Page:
## Thursday, April 05, 2012

### Algebra: Rate Problems, Part 2

In this second part, we are going to solve rate of work word problems. If you missed the first part where we covered rate of travel word problems, click here to be directed there now.

A rate of work problem will be one in which two (or maybe more) objects or people perform a certain task at different rates. You are asked to find how long it will take them to do a job/task together, or maybe how long an invidual would take if working alone. I've devised a formula you can use to work these types of problems:

Example 1: Painter A can paint the Smith's house in 12 hours. Painter B could paint the same house in only 9 hours. How many hours would it take to paint the Smith's house if the two painters worked together?

First identify what elements are given and define a variable as the item you don't know. Here, the time it would take the painters to paint the Smith's house together is our variable x.
Set up the equation and plug in numbers. In order to add fractions on the left, we must first obtain a common denominator. The least common denominator here is 36 because both 9 and 12 are factors of 36. So, to get 36 for the first denominator, we multiply by 3/3 and for the second, multiply by 4/4. After that, we can add these fractions--remember to add the numerators and keep the same denominator. Then, we can cross multiply and solve a simple equation for x.
Let's solve another one.

Example 2: A computer can process some data in 3 hours. If it works together with another computer in the office, they can process the same data in only 1 hour. How long would the second computer take to process this data if it didn't work with the first computer?

What are we given? We are told that computer A takes 3 hours to do this task and that working together, computers A and B take only 1 hour. What are we trying to find? We want to know how long computer B would take if it worked alone. This information is boxed in green in the figure below.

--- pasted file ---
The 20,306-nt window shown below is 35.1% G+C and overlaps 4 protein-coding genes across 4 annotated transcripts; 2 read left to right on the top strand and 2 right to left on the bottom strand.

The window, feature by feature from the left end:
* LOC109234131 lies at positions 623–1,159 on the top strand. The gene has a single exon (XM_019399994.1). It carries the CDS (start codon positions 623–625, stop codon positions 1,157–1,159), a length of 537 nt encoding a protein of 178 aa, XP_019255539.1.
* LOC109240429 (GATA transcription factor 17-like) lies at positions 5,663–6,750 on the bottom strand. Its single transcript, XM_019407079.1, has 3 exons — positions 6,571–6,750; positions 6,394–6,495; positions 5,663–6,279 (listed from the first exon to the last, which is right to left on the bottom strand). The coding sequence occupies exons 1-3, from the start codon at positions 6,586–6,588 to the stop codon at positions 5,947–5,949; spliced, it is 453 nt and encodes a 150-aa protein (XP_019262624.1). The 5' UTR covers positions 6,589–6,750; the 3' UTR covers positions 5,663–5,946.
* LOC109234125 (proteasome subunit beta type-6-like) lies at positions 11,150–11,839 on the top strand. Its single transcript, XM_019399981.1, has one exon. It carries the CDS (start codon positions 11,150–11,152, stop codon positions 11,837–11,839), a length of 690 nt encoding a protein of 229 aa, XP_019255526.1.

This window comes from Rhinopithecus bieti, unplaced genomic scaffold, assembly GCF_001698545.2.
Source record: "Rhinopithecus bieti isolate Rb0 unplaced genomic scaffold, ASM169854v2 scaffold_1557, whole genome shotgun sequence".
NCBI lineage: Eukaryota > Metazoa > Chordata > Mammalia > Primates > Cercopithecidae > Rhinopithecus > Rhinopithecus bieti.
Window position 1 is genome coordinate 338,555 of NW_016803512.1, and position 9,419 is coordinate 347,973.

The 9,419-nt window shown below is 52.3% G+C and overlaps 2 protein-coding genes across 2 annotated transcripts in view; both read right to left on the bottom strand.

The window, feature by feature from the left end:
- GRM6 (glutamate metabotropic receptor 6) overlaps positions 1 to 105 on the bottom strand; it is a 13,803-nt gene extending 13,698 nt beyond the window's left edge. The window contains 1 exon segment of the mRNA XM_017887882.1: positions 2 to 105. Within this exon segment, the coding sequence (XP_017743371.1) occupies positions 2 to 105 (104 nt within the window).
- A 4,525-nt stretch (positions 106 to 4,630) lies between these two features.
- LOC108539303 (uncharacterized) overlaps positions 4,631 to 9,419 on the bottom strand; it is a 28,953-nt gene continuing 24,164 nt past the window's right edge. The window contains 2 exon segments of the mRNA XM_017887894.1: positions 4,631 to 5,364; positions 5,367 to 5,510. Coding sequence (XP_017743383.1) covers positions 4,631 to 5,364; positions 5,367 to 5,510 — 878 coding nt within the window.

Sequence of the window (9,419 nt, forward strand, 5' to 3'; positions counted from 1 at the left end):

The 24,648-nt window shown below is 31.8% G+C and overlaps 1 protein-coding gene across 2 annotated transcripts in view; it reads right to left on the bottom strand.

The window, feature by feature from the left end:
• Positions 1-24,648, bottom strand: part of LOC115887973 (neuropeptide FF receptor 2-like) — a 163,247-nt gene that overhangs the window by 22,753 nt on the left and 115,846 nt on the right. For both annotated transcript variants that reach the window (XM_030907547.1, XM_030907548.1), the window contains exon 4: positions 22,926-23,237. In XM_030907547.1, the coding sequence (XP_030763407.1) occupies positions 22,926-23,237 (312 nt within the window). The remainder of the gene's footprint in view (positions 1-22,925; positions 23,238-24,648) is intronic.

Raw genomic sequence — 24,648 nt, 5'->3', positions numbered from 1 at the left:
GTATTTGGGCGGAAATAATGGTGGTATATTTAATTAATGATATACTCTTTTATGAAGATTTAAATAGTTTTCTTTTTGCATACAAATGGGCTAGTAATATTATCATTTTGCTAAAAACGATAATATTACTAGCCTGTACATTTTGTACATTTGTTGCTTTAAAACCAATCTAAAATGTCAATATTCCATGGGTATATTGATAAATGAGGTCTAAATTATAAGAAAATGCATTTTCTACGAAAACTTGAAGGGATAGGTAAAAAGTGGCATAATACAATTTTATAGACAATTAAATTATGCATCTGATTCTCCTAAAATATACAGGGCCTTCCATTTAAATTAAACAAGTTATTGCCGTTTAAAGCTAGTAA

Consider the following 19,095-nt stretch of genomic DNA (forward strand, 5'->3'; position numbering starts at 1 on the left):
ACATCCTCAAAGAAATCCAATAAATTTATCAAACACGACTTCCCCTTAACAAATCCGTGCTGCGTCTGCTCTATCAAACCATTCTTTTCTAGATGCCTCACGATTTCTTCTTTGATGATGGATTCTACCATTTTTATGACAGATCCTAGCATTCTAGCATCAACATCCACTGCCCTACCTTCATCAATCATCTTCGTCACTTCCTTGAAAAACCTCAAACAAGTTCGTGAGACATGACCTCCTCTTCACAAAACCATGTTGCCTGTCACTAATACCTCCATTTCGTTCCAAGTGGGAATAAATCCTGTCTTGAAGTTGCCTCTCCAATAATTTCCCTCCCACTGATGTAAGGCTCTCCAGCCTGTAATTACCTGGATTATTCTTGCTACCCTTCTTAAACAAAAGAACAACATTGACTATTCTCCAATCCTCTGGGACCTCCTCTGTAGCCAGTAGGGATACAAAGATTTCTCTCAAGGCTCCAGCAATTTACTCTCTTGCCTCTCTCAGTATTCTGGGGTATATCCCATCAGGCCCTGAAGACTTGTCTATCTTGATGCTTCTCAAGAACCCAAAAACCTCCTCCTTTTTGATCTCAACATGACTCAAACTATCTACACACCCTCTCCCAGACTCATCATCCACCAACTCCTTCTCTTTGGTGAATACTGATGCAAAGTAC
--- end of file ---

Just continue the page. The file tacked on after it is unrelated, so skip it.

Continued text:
In this situation, the common denominator we need to use on the left side is the product of the two existing denominators, which is 3x. So multiply the first fraction by x/x and the second by 3/3 to get the common denominator. Then add as usual. If you left the right side as 1/1, then cross multiply. If you reduced this to just 1, then simply begin solving for x by multiplying both sides by the denominator, 3x.

I hope you see now that these problems are not very difficult or time-consuming. Just pay attention to what you are given and list your variables accordingly. Let's try another.

Example 3: Sam has a school project to do. She can either work with two partners or work on her own. Her best friends, Jade and Amanda, would like to be partners with her. Sam knows she could do the project on her own in 12 hours. Jade could do the project on her own in 8 hours, but Amanda would need 16 to do the project by herself. Should Sam do the project on her own or partner with her two best friends?

This problem is a little different in that there are three acting people. We know that Sam could do the project on her own in 12 hours. In order to determine if she should work with her friends, we need to know how long it would take the three of them to complete the project. Let person A be Sam, person B be Jade, and person C be Amanda. Then their individual times are listed below.
In the formula, simply add in another fraction for Amanda's time. The work is below. Notice that now you need to get a common denominator for three numbers. I chose 48. You might find that adding two fractions, then adding that sum to the third fraction, would be easier than adding three fractions at the same time. You should get the same answer either way.
﻿From this we can see that Sam should definitely work on the project with her best friends. Even though one of them is slower than Sam, their combined effort is worth it! In fact, even if both of her friends were a little slower than her, they would all benefit by working together.

Let's try one more with three acting parties.

Example 4: John can do a task in 3 hours. His coworker, Jerry, can do the task in 4 hours. Together, John, Jerry, and Joel can do the same task in 1 hour. How long would it take Joel to do the task on his own?

This one is set up like the last, but with the variable x in a different place. Here is how you can set it up:
Now, to add these fractions, I suggest adding the two with numbers first, then adding this sum to the one with a variable. The common denominator I would use is 12. Then, add this fraction 7/12 to the variable fraction 1/x. Next, your common denomintaor will be 12x. Once you've added these fractions, solve for x by multiplying both sides by the denominator 12x. We get an answer of 2.4 hours for Joel to do the task on his own.
I hope this post has helped you see that rate of work problems are not very difficult to do if you take your time and read the problem carefully. Look for words like "together" and "individual" or "alone" to signify which place in the equation a number needs to go.